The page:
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Buy Salad, Get a Free Frog


nux4lyfe

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Frog In Salad Bag From Walmart Ruins Meal For Florida Woman (Mealbreakers)

Posted: 10/24/2012 3:12 pm EDT

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You can't help but be a little worried anytime you take a week-old bag of salad greens out of the fridge. But the worst you usually encounter is wilted greens. A woman in Minneola, Fla. found something far more gross when she opened her crisper this morning. According to WFTV9, she picked up the bag of Marketside greens she bought at Walmart last Thursday, Oct. 18, and found a live frog camped out inside her salad bag.

You can tell that the frog is alive because its heartbeat is clearly visible in a video posted on the WFTV9 website. Wonder how a frog survived that long inside a plastic bag? Most plastic used to package salads these days is slightly permeable, which allows the lettuce -- and apparently, any stray amphibians -- to breathe. The bag was unopened, so it's extremely unlikely that the frog entered the bag anywhere but the Market Fresh factory.

Shockingly, this is far from the first time an innocent customer has discovered a Mealbreaker-worthy frog inside a bag of mixed greens.

Two different UK residents found them in September 2012 alone -- a dead one in a bag of salad from Tesco and a live one in a salad from Waitrose. Stateside, you have to go back to November to find a similar case -- this one from a salad purchased at Costco -- that attracted similar publicity.

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Um I found one in a package of Earthbound Farms Organic Spring Mix I bought from Costco a couple of years ago. I don't see what the big deal is. Frogs live where this stuff grows its gonna happen. Though the frog I found was dead not alive. I didn't eat that salad but I still buy organic spring mix.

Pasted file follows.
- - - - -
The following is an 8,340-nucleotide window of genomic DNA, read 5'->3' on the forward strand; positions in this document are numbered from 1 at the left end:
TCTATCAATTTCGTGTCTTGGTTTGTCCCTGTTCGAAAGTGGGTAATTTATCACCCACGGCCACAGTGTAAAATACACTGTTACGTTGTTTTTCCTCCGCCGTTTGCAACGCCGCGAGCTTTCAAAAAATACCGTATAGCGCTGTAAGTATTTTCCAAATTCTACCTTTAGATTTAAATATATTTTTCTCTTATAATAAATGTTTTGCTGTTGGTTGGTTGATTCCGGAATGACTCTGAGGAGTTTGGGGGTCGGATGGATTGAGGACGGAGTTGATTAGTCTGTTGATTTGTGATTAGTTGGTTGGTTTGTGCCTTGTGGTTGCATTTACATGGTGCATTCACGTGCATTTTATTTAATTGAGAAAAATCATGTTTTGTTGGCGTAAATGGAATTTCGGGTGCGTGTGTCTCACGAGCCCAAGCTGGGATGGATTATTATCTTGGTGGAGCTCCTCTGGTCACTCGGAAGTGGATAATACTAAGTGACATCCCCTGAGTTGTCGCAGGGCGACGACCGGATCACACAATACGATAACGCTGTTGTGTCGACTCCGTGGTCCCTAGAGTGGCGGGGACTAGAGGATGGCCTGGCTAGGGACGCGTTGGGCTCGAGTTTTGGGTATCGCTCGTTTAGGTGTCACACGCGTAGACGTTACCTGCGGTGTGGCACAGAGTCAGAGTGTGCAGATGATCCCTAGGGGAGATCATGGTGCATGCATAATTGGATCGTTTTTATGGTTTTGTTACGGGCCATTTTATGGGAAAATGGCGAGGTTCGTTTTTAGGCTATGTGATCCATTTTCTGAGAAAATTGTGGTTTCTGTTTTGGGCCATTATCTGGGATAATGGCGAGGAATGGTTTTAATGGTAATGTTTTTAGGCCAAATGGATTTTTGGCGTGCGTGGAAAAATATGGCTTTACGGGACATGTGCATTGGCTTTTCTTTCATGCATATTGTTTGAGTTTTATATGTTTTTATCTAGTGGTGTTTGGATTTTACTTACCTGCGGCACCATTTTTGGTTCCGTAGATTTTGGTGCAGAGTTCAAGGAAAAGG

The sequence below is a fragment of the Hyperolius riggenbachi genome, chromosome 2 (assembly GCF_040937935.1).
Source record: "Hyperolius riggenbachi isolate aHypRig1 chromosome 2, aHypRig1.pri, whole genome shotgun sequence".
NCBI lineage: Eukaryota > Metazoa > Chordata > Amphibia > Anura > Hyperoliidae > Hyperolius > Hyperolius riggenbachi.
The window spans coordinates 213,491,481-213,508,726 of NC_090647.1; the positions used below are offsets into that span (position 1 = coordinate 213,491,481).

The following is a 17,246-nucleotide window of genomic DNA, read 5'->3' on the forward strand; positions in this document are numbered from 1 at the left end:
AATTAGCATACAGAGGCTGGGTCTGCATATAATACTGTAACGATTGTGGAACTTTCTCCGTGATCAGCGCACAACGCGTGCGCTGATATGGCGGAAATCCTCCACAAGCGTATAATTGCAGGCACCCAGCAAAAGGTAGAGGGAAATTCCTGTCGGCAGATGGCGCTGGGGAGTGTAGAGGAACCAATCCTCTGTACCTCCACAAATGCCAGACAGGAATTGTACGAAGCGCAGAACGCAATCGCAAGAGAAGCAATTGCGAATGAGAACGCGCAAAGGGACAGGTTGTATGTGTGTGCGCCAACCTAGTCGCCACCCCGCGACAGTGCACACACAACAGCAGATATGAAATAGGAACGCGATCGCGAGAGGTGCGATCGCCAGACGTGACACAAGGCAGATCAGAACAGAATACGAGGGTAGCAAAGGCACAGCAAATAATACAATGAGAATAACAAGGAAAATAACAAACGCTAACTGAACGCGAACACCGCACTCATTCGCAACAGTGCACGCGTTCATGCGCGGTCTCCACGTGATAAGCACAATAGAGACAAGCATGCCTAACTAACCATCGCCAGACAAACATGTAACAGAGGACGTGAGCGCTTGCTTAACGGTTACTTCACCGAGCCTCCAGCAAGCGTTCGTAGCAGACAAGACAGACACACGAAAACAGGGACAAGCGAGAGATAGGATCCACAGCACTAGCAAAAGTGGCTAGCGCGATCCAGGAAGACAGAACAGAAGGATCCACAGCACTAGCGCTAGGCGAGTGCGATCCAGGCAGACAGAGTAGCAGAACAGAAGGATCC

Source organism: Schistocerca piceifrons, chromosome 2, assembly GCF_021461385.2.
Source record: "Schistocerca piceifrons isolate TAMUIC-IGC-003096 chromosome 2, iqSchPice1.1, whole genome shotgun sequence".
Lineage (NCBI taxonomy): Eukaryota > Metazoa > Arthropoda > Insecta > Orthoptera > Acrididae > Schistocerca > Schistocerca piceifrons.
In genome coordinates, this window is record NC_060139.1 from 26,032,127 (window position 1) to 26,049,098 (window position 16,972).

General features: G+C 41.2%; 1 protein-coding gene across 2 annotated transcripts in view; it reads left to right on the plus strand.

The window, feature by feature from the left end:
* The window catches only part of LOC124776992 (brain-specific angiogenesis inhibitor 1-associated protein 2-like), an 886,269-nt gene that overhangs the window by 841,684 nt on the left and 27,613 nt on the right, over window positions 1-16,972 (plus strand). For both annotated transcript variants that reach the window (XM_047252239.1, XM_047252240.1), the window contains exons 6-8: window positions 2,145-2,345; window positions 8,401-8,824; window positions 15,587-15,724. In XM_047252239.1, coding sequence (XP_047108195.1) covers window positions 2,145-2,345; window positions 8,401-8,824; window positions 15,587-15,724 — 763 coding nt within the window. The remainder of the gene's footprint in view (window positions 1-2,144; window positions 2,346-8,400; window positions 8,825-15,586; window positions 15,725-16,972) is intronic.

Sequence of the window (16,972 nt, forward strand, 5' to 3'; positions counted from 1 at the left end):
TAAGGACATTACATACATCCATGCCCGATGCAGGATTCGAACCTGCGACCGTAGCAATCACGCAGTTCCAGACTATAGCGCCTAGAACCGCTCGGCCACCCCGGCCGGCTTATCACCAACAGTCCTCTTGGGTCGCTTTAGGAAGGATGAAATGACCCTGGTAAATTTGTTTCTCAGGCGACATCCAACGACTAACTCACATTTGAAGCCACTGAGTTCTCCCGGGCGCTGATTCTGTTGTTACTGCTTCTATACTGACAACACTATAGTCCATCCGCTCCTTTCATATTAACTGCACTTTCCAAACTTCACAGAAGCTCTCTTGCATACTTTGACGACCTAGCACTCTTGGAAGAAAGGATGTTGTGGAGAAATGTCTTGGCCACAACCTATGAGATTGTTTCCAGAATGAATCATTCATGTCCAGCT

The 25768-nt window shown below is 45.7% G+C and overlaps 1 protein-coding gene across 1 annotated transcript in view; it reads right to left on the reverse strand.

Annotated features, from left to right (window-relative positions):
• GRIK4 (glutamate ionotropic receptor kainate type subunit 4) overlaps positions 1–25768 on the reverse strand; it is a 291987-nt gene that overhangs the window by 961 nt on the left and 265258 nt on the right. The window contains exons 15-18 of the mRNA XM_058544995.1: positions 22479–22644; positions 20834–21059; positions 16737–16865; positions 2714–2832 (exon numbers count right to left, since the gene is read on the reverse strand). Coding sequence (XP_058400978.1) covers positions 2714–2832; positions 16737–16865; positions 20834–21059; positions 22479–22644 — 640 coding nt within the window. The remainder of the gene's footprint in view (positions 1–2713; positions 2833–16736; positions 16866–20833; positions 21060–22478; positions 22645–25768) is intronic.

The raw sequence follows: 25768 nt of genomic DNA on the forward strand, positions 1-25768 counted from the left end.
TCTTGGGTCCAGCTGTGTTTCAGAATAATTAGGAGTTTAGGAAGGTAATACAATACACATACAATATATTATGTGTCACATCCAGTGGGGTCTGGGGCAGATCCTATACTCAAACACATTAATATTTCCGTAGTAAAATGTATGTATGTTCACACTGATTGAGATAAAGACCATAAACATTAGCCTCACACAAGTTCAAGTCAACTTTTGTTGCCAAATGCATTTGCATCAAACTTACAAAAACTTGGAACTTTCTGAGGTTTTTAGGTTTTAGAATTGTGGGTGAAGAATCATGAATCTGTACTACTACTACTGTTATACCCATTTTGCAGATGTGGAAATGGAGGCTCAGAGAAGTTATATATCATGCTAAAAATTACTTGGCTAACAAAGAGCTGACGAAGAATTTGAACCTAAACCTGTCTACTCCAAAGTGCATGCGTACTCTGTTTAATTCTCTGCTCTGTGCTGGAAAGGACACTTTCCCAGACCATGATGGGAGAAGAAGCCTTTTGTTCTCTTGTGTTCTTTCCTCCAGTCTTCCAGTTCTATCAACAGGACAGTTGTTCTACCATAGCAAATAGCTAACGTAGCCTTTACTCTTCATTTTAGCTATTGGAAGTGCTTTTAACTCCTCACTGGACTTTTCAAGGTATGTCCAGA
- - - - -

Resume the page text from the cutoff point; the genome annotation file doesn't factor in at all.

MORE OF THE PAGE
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frog meat is nice! you can boil, fry, grill or eat like sushi...

it´s easy to cook, light and you can eat a lot of them.

I tasted snakes, frogs, big fishes, turtles, sharks, eel, fresh water shrimp, some types of bugs and many other things. damm they´re good!

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Buy a ginger beer and get a free snail... and a place in common law legal history. It is often referred to as the "Paisley snail" or "snail in the bottle" case that established the legal foundation for product liability and negligence. The snail that alunched millions upon millions of law suits... and it may never have in fact existed.

Donoghue v Stevenson[1932] UKHL 100, [1932] SC (HL) 31, [1932] AC 562

In that case Lord Atkin commented that he did "not think a more important problem has occupied your Lordships in your judicial capacity, important both because of its bearing on public health and because of the practical test which it applies to the system under which it arises". He agreed with counsel, based on his own research, that Scots and English law were identical in requiring a duty of care for negligence to be found and explained his general neighbour principle on when that duty of care arises.